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Entered, according to the Act of Congress, in the year 1839,
BY CHARLEs S. FRANCIS,
In the Clerk’s Office of the Southern District of New-York.

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I AM glad to be told by those who live in the world, that it has lately become fashionable to read prefaces. I wished to say a few words, by way of introduction, to a work which may be deemed too slight to need a preface, but which will doubtless be acknowledged to require some recommendation. I claim for these straggling and cloudy crayon-sketches of life and manners in the remoter parts of Michigan, the merit of general truth of outline. Beyond this I venture not to aspire. I felt somewhat tempted to set forth my little book as being entirely, what it is very nearly—a veritable history; an unimpeachable transcript of reality; a rough picture,

in detached parts, but pentagraphed from the life; a sort of

“Emigrant's Guide: ”—considering with myself this these my adventurous journeyings and tarryings beyond the con

v fines of civilization, might fairly be held to confer the traveller's privilege. But conscience prevailed, and I must honestly confess, that there be glosses, and colourings, and lights, if not shadows, for which the author is alone accountable. Journals published entire and unaltered, should be Parthian darts, sent abroad only when one's back is turned. To throw them in the teeth of one's every-day associates might diminish one's popularity rather inconveniently. I would desire the courteous reader to bear in mind, however, that whatever is quite unnatural, or absolutely incredible, in the few incidents which diversify the following pages, is to be received as literally true. It is only in the most commonplace parts (if there be comparisons) that I have any leasing-making to answer for. It will of course be observed that Miss Mitford's charming sketches of village life must have suggested the form of my rude attempt. I dare not flatter myself that any one will be led to accuse me of further imitation of a deservedly popular writer. And with such brief salvo, I make my humble curtsey. M. C.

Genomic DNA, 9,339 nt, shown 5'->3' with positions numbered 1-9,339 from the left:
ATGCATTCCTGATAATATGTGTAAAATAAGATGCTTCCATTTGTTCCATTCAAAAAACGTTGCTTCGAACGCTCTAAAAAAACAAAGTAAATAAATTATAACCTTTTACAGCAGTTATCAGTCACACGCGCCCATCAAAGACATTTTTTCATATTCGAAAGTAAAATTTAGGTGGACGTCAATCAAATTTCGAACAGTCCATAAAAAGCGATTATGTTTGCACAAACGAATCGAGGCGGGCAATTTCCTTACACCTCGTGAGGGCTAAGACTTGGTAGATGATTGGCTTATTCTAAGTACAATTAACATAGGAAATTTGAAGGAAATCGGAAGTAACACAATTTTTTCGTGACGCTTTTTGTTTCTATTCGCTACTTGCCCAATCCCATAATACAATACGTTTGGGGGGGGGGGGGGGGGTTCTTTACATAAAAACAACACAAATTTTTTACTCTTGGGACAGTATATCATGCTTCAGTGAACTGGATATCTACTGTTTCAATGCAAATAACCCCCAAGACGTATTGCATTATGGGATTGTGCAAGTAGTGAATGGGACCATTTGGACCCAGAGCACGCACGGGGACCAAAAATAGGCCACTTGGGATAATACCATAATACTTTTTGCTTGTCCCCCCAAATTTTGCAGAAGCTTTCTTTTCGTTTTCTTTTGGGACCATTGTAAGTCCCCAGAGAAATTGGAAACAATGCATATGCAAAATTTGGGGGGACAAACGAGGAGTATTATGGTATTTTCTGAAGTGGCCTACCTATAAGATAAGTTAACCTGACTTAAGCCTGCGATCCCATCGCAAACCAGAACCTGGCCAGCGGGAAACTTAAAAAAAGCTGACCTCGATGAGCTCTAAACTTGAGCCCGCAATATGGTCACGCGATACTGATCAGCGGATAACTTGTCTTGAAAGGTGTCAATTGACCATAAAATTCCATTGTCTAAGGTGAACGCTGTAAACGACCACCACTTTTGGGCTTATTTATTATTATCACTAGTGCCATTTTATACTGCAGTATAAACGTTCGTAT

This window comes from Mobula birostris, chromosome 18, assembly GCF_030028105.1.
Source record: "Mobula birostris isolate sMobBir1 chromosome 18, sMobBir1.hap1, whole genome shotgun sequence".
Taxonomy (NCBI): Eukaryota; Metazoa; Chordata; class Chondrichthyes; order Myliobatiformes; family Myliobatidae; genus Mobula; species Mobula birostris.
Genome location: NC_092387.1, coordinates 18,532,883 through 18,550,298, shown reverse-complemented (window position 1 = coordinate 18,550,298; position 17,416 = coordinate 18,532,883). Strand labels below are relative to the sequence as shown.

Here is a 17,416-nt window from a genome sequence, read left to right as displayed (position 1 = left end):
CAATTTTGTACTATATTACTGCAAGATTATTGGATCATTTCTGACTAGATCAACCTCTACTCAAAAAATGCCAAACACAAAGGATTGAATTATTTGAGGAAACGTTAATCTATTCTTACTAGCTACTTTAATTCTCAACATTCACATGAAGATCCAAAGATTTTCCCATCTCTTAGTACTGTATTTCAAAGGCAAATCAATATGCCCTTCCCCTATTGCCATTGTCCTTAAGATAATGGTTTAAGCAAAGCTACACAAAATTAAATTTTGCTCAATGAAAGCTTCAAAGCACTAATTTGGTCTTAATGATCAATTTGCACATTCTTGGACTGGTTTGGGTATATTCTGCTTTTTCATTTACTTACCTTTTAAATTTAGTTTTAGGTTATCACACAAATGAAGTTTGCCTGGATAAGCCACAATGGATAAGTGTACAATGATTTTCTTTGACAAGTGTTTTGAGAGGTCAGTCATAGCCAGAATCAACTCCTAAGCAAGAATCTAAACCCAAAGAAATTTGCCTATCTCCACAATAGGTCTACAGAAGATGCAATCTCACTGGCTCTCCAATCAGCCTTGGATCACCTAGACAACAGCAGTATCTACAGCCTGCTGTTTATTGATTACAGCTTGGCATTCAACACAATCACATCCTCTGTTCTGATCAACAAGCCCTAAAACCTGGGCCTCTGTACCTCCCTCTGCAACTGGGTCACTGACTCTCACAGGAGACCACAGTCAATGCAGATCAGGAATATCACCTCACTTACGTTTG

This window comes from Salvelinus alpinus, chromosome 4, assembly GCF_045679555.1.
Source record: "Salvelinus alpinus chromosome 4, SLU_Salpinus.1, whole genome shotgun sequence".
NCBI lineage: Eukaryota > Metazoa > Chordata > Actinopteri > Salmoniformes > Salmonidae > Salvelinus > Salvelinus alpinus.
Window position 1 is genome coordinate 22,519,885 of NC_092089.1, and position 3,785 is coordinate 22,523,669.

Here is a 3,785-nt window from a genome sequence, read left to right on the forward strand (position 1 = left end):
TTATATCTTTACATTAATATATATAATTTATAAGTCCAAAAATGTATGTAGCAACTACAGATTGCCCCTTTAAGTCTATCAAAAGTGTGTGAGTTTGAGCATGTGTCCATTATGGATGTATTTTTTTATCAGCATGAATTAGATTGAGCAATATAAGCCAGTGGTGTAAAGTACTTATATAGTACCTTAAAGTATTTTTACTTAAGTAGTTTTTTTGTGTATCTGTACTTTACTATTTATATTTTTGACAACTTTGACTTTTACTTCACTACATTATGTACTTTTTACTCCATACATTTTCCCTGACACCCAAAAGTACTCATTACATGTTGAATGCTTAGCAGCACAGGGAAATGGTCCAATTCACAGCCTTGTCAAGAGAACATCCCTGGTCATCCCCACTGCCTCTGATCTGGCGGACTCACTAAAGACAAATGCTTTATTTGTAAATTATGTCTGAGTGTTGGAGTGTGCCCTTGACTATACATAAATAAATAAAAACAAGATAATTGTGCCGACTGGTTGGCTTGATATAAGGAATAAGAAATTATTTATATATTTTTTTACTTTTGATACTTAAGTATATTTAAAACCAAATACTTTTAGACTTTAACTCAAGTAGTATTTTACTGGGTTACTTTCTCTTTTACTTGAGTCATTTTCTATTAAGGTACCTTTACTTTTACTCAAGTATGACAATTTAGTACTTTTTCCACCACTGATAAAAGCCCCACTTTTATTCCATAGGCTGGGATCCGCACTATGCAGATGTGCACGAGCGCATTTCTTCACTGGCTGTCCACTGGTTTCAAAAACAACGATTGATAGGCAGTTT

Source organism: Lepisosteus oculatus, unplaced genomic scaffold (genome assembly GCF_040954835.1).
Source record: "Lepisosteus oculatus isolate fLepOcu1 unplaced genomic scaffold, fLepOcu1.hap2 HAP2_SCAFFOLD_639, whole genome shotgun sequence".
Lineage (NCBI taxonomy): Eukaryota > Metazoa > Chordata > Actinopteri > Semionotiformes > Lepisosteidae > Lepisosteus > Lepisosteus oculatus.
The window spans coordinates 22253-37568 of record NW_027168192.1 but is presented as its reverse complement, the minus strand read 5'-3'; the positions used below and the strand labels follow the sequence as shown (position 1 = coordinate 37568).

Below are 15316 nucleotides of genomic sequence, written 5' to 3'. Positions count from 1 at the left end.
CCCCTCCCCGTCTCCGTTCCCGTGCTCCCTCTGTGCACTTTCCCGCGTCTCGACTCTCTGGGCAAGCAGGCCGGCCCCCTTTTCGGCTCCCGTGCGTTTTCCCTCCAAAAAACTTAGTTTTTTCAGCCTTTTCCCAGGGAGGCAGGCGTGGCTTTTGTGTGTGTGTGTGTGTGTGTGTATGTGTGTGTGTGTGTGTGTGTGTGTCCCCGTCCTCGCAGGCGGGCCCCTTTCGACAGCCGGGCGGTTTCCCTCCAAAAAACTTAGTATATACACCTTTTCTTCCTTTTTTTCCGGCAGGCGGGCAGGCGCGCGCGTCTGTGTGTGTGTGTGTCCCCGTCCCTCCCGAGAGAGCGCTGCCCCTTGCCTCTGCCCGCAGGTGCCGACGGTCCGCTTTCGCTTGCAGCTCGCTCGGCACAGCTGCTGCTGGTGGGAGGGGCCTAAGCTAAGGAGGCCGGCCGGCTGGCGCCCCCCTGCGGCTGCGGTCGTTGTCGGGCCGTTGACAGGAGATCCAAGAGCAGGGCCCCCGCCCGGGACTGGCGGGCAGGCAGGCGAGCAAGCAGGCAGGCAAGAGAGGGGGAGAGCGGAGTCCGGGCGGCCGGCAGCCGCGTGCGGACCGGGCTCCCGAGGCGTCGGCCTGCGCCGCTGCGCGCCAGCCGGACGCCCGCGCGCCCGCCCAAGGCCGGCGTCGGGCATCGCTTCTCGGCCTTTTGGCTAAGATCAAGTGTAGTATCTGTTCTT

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Here are seen
No traces of man's pomp and pride; no silks
Rustle, nor jewels shine, nor envious eyes
Encounter + # * # *

Oh, there is not lost
One of earth's charms; upon her bosom yet
After the flight of untold centuries
The freshness of her far beginning lies.

BRYANT,

OUR friends in the “settlements” have expressed so much interest in such of our letters to them, as happened to convey any account of the peculiar features of western life, and have asked so many questions, touching particulars which we had not thought worthy of mention, that I have been for some time past contemplating the possibility of something like a detailed account of our experiences. And I have determined to give them to the world, in a form not very different from that in which they were originally recorded for our private delectation; nothing doubting, that a veracious history of actual occurrences, an unvarnished transcript of real characters, and an impartial record of every-day forms of speech (taken down in many cases from the lips of the speaker) will be pronounced “graphic,” by at least a fair proportion of the journalists of the day. 'Tis true there are but meagre materials for anything v which might be called a story. I have never seen a cougar—nor been bitten by a rattlesnake. The reader who has patience to go with me to the close of my desultory sketches, must expect nothing beyond a meandering recital of common-place occurrences—mere gossip about every-day people, little enhanced in value by any fancy or ingenuity of the writer; in short, a very ordinary pen-drawing; which, deriving no interest from colouring, can be valuable only for its truth. A home on the outskirts of civilization—habits of society which allow the maid and her mistress to do the honours in complete equality, and to make the social tea visit in loving conjunction—such a distribution of the duties of life as compels all, without distinction, to rise with the sun or before him—to breakfast with the chickens—then,

“Count the slow clock and dine exact at noon”—

to be ready for tea at four, and for bed at eight—may certainly be expected to furnish some curious particulars for the consideration of those whose daily course almost reverses this primitive arrangement—who “call night day and day night,” and who are apt occasionally to forget, when speaking of a particular class, that

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